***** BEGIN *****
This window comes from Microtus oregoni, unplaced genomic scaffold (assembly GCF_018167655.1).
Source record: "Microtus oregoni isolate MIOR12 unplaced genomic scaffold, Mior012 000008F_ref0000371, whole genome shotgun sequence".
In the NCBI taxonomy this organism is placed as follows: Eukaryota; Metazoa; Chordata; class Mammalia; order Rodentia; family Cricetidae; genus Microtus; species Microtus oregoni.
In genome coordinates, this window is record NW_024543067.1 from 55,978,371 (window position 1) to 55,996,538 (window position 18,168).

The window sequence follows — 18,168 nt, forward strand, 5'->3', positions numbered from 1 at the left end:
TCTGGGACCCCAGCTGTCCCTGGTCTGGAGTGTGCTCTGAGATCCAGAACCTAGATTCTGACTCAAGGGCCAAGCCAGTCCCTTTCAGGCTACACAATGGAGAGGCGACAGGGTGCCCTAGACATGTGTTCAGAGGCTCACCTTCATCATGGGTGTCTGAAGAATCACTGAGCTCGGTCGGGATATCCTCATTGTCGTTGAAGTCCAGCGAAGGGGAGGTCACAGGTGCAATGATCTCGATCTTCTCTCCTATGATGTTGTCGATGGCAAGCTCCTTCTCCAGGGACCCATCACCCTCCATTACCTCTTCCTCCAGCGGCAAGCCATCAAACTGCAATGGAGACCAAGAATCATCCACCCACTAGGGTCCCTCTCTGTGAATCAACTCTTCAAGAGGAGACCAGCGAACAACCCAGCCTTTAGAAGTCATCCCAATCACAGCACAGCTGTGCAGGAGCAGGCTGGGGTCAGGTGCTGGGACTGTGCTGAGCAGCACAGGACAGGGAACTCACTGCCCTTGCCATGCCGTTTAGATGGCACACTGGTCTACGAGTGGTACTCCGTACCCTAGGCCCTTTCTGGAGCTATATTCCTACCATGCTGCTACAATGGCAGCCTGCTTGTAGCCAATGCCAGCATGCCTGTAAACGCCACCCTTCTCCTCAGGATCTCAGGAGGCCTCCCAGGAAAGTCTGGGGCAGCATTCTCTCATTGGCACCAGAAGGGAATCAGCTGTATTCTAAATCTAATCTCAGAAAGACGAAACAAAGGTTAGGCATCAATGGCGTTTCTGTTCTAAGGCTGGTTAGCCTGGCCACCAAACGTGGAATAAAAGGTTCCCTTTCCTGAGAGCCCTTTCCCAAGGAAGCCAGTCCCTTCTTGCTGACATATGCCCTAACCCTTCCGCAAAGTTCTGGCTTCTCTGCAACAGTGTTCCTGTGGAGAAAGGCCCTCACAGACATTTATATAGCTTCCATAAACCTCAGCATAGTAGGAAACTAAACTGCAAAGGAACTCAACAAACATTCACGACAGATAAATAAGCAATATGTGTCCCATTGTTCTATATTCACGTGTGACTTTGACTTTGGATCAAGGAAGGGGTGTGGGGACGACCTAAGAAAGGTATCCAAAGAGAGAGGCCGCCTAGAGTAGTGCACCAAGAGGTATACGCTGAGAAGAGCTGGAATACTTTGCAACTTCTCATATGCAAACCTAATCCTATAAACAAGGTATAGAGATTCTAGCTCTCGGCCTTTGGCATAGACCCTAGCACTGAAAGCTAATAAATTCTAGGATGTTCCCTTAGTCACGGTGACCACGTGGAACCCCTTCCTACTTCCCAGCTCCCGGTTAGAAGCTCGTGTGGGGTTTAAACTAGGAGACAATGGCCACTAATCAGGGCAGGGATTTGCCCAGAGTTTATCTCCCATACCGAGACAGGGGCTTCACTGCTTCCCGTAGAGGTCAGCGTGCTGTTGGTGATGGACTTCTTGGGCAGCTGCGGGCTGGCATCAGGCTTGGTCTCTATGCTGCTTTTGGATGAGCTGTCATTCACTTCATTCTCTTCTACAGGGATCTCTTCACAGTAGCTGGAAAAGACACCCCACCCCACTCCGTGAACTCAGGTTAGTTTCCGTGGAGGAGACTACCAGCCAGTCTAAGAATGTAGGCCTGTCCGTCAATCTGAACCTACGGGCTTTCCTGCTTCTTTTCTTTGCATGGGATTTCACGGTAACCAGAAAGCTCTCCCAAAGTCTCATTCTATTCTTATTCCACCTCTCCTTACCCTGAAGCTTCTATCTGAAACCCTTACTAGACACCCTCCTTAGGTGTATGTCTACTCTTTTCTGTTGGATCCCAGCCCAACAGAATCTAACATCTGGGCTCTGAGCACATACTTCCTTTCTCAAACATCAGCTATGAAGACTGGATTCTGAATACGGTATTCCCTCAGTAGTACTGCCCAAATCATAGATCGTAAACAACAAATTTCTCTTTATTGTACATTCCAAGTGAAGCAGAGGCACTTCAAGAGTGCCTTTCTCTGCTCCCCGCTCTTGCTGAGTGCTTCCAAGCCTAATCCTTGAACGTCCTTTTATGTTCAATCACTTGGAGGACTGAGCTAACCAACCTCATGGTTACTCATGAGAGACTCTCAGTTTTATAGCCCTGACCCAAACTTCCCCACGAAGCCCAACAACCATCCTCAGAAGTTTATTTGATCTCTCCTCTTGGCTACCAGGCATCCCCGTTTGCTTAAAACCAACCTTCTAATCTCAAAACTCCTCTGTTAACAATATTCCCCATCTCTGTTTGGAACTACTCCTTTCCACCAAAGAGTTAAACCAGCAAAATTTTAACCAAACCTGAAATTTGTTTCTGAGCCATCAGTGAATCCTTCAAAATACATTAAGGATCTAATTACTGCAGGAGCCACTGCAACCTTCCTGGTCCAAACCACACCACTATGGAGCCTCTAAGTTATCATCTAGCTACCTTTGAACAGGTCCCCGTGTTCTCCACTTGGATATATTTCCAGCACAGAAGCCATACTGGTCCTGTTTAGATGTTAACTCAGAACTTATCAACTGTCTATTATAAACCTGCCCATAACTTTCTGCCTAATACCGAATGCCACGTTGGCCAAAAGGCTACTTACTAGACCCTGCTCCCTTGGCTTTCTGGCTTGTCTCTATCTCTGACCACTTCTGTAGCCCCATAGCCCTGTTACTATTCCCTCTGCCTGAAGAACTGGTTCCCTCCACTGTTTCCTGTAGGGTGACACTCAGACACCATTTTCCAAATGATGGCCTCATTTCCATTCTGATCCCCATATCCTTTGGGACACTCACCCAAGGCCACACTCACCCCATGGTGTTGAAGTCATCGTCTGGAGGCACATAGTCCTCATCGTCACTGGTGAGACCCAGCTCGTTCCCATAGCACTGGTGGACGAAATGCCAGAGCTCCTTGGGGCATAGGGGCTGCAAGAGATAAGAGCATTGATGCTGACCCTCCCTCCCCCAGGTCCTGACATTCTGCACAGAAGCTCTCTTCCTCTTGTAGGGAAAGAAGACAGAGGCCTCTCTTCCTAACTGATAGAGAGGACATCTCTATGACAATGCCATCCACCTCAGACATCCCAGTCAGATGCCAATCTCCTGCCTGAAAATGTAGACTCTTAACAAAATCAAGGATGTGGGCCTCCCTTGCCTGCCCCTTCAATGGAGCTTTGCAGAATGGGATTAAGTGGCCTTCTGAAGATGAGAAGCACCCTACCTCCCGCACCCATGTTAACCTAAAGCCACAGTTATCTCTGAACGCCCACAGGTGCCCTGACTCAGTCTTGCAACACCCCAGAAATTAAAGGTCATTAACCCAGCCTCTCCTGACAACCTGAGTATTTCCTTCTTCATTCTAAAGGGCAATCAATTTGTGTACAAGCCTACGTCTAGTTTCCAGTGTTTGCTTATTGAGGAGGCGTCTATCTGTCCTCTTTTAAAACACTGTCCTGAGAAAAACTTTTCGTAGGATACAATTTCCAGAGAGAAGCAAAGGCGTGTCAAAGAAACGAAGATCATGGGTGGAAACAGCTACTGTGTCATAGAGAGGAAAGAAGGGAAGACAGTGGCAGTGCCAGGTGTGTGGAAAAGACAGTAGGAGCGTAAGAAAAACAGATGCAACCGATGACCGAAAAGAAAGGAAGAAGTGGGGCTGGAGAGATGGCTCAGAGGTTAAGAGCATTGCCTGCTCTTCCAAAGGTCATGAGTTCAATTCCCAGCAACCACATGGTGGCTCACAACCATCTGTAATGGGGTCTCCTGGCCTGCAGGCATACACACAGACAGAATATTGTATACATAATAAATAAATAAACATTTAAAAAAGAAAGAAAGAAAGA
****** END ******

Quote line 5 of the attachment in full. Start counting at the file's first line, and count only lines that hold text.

The window sequence follows — 18,168 nt, forward strand, 5'->3', positions numbered from 1 at the left end: